But we must be very careful about drawing lessons from the American experience. The United States is not the only country in history that went west. Several other countries did so too, but for some reason we ignore their experiences altogether when we discuss China. Brazil, for example, went west and north in the 1950s and 1960s, as it expanded from the rich southern coastal areas into the Amazon and the Caribbean. The Soviet Union did something similar after the Second World War as it went east into Siberia.
Most economists today agree that the Brazilian and Soviet experiences were economically unsuccessful and left those countries burdened with such enormous debts that they were at least partly to blame for Brazil’s debt crisis in the 1980s and the collapse of the Soviet economy in the 1970s. It turns out, in other words, that there are both successful and unsuccessful precedents for China’s going west.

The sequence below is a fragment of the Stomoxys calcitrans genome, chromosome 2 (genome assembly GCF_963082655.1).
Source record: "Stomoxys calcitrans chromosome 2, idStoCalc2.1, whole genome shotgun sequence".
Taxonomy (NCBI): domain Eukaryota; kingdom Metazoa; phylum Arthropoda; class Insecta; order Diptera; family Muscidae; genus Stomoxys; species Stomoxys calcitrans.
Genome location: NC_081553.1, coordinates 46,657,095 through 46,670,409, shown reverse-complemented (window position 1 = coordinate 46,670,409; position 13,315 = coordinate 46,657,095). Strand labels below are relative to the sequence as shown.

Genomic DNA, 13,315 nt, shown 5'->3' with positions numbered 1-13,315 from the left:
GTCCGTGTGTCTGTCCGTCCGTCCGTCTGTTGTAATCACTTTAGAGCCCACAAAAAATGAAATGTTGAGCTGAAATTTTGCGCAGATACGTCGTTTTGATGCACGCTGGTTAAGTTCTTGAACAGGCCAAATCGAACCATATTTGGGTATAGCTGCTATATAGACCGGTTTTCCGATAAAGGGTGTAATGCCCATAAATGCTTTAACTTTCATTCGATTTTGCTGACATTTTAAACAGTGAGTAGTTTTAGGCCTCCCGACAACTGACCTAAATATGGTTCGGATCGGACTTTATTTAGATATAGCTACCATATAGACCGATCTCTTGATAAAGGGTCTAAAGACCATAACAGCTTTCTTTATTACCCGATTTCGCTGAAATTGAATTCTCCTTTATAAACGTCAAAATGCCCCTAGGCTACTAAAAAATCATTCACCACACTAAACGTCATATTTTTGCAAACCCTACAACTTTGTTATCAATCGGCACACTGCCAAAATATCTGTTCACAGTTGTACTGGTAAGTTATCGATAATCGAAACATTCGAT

What are the differences and how do they apply to China? Again, I can’t say that I can fully understand or explain them, but one major difference leaps out. In the United States, it was private individuals, seeking profitable opportunities, that led the move into the American West, and government investment followed. In Brazil and the Soviet Union, however, there was little incentive for private individuals to lead the process. It was the government that led, and private businesses followed only because government spending created great opportunities for profit. Once government spending stopped, so did business.